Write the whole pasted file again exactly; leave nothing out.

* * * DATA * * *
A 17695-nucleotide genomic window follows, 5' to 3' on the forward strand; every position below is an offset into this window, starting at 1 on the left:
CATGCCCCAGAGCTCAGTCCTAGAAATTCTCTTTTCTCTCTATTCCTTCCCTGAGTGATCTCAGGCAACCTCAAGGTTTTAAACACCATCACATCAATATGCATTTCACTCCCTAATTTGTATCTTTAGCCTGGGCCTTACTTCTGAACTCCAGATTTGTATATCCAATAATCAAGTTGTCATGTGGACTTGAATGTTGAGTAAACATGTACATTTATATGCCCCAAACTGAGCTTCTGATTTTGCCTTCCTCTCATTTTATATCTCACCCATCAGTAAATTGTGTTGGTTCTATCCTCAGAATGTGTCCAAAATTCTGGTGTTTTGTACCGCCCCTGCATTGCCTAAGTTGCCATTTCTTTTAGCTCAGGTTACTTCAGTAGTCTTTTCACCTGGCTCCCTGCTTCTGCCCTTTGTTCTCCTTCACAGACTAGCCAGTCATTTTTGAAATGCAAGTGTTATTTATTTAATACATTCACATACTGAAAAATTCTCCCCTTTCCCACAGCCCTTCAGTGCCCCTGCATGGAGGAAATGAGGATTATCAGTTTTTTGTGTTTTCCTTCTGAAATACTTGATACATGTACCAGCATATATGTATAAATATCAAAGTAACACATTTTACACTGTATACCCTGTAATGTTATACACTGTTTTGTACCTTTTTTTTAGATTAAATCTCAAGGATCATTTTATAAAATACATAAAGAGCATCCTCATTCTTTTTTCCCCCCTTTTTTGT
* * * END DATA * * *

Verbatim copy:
A 17695-nucleotide genomic window follows, 5' to 3' on the forward strand; every position below is an offset into this window, starting at 1 on the left:
CATGCCCCAGAGCTCAGTCCTAGAAATTCTCTTTTCTCTCTATTCCTTCCCTGAGTGATCTCAGGCAACCTCAAGGTTTTAAACACCATCACATCAATATGCATTTCACTCCCTAATTTGTATCTTTAGCCTGGGCCTTACTTCTGAACTCCAGATTTGTATATCCAATAATCAAGTTGTCATGTGGACTTGAATGTTGAGTAAACATGTACATTTATATGCCCCAAACTGAGCTTCTGATTTTGCCTTCCTCTCATTTTATATCTCACCCATCAGTAAATTGTGTTGGTTCTATCCTCAGAATGTGTCCAAAATTCTGGTGTTTTGTACCGCCCCTGCATTGCCTAAGTTGCCATTTCTTTTAGCTCAGGTTACTTCAGTAGTCTTTTCACCTGGCTCCCTGCTTCTGCCCTTTGTTCTCCTTCACAGACTAGCCAGTCATTTTTGAAATGCAAGTGTTATTTATTTAATACATTCACATACTGAAAAATTCTCCCCTTTCCCACAGCCCTTCAGTGCCCCTGCATGGAGGAAATGAGGATTATCAGTTTTTTGTGTTTTCCTTCTGAAATACTTGATACATGTACCAGCATATATGTATAAATATCAAAGTAACACATTTTACACTGTATACCCTGTAATGTTATACACTGTTTTGTACCTTTTTTTTAGATTAAATCTCAAGGATCATTTTATAAAATACATAAAGAGCATCCTCATTCTTTTTTCCCCCCTTTTTTGT